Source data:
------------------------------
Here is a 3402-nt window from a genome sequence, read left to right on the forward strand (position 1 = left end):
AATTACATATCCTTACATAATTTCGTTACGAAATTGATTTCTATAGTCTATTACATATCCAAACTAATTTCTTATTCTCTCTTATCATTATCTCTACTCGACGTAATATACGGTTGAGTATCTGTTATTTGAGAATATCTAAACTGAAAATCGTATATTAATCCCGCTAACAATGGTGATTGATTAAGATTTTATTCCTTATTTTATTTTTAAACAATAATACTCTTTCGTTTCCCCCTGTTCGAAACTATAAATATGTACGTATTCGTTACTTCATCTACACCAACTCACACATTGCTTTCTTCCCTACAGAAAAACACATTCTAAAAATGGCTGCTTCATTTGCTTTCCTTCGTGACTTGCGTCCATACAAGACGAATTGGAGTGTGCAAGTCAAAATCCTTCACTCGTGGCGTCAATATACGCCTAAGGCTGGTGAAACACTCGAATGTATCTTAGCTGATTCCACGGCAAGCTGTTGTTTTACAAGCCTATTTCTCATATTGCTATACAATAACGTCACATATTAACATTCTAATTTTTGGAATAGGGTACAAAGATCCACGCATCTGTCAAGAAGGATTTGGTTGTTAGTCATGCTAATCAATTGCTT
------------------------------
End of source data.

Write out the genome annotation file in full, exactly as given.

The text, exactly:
Here is a 3402-nt window from a genome sequence, read left to right on the forward strand (position 1 = left end):
AATTACATATCCTTACATAATTTCGTTACGAAATTGATTTCTATAGTCTATTACATATCCAAACTAATTTCTTATTCTCTCTTATCATTATCTCTACTCGACGTAATATACGGTTGAGTATCTGTTATTTGAGAATATCTAAACTGAAAATCGTATATTAATCCCGCTAACAATGGTGATTGATTAAGATTTTATTCCTTATTTTATTTTTAAACAATAATACTCTTTCGTTTCCCCCTGTTCGAAACTATAAATATGTACGTATTCGTTACTTCATCTACACCAACTCACACATTGCTTTCTTCCCTACAGAAAAACACATTCTAAAAATGGCTGCTTCATTTGCTTTCCTTCGTGACTTGCGTCCATACAAGACGAATTGGAGTGTGCAAGTCAAAATCCTTCACTCGTGGCGTCAATATACGCCTAAGGCTGGTGAAACACTCGAATGTATCTTAGCTGATTCCACGGCAAGCTGTTGTTTTACAAGCCTATTTCTCATATTGCTATACAATAACGTCACATATTAACATTCTAATTTTTGGAATAGGGTACAAAGATCCACGCATCTGTCAAGAAGGATTTGGTTGTTAGTCATGCTAATCAATTGCTT